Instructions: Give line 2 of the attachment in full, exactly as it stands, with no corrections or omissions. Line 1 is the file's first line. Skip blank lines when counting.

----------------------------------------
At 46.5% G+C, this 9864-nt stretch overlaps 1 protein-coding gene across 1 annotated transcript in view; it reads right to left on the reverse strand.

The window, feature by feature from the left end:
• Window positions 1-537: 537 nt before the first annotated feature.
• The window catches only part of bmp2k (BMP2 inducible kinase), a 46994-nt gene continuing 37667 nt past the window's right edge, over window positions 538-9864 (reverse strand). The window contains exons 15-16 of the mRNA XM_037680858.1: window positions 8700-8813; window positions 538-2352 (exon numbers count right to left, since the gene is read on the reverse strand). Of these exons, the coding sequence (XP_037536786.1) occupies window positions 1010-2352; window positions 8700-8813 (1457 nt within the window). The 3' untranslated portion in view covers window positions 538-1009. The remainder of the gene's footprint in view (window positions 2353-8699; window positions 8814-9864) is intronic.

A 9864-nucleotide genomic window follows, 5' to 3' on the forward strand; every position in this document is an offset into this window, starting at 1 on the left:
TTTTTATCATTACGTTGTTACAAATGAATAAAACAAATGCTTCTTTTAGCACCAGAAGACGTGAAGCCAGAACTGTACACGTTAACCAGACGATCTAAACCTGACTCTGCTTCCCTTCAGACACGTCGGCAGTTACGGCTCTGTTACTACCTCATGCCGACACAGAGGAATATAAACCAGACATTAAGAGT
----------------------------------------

The window, feature by feature from the left end: